Breakfast at Tiffany's essay


This is a romantic American movie of 1961 with Audry Hepburn and George Peppard as Holly Golightly and Paul Varjak respectively as the main characters, introducing Patricia Neal, Buddy Ebsen, Martin Balson and Mickey Rooney. The director of this movie is Blake Edwards and its release was done by Paramount pictures. A number of themes can be realized as follows, Stability vs. Freedom, Naming as Identification, Rebirth, The Diversity of Love, and Art as Commodity.

Need for solidity and freedom is fundamental guide of this movie. In the movie Holly meets Paul and this greatly affects Paul’s life and it is through his eye we come learn more about Holly and therefore it is very vital that the two become friends. On the Christmas Eve, the two are having a dispute and the writer comes to know that Holly and he are completely unlike. She to a great extent condemns the topics he narrates on saying she entirely misapprehends them and that he does not pay any attention to the options she proposes on. Paul abuses her wisdom and he wants to hit her and in reaction to that Holly chases him from the house. The writer vows by no means to talk to her in the future. For Holly, the difference that exists between steadiness and liberty is shown by the symbolism used in the movie that is Her pet cat and Tiffany. She hates putting animals into a cage and for that reason refuses to give her cat a name. Holly’s dream to take a "breakfast at Tiffany's," was ridiculous since Tiffany’s never serves meals, this shows her alternative to stay away from stability casting it in the unattainable ideals of fantasy. The use of two conflicting sides of the stability and freedom implies that each has something to find out from each other.
All through Breakfast at Tiffany’s, giving a name is inscribed to with a special implication. The many important names in “Breakfast at Tiffany's” indicates a correspondence that is between naming and individual characteristics that gives the viewer a specific insight into the movie’s two star. Holly as a strange personality modifies her identity in order to avoid to be known by others concerning her poor background. In addition, she declines to give her darling cat a name, since she thinks that he doesn't correctly "belong" to her. This declaration shows how, in the movie, correct names represent both private and public self. Holly's use of a false name and her unwillingness to award a name on her cat are therefore signs of her refutation of constancy. She turns down the option of taking or awarding a permanent name in anticipation of when she feels at home.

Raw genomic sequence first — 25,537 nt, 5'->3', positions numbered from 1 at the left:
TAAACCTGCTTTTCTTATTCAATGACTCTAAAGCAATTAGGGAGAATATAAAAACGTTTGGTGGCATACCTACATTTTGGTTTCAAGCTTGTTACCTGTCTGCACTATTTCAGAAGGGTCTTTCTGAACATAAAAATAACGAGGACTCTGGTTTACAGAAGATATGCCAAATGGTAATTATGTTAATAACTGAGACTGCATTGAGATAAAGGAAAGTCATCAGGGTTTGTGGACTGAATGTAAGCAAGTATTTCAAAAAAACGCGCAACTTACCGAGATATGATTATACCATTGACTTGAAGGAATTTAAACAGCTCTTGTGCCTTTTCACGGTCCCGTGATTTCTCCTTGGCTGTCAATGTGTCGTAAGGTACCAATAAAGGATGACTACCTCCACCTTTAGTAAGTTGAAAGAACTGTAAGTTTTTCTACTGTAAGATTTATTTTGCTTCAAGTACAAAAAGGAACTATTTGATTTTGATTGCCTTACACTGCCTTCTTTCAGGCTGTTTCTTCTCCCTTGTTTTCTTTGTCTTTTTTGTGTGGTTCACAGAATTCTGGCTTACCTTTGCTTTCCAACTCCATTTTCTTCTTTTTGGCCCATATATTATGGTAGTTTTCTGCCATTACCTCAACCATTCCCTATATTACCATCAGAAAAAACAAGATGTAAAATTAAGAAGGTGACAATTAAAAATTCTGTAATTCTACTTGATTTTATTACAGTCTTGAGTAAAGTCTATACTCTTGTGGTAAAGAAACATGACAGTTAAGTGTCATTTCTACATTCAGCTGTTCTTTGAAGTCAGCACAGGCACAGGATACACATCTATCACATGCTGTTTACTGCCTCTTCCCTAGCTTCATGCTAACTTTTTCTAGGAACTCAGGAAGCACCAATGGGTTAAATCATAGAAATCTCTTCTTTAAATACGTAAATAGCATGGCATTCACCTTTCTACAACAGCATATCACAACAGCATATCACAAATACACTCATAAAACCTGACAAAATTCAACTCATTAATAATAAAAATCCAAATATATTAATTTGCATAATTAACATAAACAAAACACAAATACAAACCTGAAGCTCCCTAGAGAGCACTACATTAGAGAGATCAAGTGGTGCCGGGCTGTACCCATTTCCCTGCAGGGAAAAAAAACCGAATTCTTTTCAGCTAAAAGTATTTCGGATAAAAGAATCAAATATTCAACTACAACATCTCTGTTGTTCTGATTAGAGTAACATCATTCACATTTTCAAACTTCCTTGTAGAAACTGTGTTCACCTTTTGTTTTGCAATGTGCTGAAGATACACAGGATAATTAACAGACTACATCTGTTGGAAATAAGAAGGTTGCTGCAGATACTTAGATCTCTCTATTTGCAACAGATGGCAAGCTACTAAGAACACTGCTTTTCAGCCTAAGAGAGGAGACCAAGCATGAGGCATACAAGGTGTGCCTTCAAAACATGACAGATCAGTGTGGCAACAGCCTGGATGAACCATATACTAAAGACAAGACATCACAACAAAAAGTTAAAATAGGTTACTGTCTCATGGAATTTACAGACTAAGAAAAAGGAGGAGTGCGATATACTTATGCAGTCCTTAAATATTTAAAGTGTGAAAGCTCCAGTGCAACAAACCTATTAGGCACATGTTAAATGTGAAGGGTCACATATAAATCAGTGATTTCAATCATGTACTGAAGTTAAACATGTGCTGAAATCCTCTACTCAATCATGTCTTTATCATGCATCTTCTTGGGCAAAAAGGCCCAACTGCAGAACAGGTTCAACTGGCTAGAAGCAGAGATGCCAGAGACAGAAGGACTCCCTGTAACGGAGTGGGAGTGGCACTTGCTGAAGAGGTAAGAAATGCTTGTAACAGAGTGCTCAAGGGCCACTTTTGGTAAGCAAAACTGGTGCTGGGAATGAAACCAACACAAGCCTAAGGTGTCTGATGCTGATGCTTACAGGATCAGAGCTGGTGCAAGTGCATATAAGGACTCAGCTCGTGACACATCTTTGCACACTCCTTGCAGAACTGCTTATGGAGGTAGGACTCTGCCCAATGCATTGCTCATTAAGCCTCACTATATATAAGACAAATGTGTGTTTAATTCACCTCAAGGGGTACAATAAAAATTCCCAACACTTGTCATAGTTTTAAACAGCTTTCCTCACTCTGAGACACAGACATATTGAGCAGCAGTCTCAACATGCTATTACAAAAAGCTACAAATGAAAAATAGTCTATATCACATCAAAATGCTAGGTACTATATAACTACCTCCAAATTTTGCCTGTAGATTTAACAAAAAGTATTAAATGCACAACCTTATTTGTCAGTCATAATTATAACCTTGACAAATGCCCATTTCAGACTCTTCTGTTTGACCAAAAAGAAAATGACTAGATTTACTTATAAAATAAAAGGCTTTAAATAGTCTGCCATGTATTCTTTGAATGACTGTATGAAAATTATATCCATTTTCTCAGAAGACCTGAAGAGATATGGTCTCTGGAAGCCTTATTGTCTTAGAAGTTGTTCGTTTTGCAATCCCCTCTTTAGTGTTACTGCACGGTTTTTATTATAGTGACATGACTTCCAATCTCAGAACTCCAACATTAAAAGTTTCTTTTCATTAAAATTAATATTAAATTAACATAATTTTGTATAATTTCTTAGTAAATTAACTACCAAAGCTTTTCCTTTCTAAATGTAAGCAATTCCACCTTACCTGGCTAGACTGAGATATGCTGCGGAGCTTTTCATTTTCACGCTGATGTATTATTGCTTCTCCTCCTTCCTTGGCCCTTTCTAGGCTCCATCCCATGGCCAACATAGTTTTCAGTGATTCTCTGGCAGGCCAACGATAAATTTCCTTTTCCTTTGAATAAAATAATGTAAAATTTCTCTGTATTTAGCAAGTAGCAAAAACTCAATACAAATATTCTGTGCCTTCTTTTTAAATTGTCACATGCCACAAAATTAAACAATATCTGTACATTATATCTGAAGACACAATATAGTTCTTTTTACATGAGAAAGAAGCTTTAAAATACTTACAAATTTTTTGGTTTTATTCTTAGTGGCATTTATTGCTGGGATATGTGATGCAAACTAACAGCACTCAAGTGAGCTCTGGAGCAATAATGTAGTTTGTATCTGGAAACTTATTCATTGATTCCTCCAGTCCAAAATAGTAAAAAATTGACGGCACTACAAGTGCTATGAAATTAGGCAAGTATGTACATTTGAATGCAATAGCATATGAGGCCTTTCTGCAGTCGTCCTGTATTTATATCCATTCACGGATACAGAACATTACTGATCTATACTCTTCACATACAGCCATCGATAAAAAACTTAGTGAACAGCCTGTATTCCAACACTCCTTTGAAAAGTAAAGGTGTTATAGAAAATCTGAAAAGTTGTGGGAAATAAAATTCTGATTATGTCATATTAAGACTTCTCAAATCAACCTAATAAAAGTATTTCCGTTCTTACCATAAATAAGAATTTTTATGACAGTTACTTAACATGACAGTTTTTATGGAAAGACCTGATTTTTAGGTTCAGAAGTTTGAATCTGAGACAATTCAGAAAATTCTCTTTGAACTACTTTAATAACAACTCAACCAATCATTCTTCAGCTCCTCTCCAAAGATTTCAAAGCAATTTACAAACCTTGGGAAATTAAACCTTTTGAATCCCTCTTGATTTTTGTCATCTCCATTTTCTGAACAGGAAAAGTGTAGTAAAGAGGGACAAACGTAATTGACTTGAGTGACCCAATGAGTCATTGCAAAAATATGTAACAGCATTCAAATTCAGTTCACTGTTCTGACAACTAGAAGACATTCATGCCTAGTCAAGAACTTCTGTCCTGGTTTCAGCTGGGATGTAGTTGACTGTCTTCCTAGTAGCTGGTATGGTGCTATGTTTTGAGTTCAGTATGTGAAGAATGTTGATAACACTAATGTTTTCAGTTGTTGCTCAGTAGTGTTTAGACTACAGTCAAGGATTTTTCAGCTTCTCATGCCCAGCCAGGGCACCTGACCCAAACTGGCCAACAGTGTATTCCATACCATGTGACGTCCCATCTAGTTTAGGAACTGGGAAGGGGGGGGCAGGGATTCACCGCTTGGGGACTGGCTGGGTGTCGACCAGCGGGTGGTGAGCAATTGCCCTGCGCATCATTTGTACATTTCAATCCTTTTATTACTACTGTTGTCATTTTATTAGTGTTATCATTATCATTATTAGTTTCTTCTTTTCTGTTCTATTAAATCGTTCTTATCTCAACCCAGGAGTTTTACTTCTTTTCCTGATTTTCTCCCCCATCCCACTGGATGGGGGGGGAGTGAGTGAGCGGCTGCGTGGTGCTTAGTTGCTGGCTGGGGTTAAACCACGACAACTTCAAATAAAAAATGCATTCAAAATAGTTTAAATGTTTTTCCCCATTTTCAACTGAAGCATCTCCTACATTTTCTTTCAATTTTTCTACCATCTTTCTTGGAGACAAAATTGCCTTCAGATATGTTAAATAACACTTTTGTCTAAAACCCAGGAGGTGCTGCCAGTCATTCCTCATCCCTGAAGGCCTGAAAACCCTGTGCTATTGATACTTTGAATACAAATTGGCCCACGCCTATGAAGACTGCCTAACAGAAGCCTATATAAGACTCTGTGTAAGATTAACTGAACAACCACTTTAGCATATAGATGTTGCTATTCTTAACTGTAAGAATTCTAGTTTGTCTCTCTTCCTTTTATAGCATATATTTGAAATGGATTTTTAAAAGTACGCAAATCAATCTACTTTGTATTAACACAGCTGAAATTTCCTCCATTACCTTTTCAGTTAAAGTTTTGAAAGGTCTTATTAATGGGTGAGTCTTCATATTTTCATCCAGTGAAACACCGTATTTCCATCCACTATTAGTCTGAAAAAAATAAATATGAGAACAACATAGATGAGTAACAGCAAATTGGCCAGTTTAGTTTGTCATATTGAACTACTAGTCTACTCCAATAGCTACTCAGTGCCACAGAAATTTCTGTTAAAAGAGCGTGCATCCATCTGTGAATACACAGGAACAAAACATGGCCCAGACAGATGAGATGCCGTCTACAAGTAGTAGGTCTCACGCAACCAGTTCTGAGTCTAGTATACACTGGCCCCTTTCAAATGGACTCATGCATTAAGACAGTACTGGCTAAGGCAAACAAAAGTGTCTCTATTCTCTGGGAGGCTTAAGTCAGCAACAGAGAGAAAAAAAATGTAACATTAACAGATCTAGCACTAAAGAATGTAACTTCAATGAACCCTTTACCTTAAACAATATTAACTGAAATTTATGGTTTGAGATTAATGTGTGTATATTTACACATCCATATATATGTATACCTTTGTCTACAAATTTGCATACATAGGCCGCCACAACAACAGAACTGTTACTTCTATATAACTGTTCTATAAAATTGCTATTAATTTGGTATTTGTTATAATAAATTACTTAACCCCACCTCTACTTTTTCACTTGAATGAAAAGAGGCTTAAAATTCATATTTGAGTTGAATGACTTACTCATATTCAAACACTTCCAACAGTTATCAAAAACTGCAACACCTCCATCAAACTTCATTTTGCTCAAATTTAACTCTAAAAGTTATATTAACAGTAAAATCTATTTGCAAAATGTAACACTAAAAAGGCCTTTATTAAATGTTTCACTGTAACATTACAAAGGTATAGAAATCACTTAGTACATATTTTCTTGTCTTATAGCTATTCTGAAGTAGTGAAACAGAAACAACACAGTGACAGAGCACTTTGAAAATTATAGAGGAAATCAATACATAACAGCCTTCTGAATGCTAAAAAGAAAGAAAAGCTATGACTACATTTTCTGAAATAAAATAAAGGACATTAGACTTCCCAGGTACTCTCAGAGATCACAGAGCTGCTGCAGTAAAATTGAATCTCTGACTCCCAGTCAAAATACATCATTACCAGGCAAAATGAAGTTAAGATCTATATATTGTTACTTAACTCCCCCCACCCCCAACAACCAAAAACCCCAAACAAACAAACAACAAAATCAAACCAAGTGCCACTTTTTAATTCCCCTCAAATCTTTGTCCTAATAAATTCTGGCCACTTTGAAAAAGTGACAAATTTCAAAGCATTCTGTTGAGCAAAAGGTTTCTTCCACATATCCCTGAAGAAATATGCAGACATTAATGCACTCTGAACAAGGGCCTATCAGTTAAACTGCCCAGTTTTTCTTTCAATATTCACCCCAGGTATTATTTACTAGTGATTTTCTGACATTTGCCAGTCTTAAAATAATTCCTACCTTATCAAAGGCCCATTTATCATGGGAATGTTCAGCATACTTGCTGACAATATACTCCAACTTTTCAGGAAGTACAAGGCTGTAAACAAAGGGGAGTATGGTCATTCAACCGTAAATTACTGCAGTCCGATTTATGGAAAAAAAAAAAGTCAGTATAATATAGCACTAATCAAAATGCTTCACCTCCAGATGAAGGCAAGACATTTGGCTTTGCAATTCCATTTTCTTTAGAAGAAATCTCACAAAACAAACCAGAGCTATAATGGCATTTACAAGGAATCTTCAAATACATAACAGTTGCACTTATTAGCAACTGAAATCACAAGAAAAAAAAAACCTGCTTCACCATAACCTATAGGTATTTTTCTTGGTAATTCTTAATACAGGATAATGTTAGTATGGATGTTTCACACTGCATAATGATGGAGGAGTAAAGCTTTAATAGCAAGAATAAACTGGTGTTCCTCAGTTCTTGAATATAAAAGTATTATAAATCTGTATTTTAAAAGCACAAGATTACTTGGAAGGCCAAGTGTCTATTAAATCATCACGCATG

Rebirth is evident in the movie as various essential events in this movie happen on or approximately Christmas date. On Christmas Eve, Holly and Paul exchange Presents that substantiate the power of their companionship and representatively show each character's longing for both steadiness and lack of restrictions. Paul grants her an award, and she confers him a cage for birds.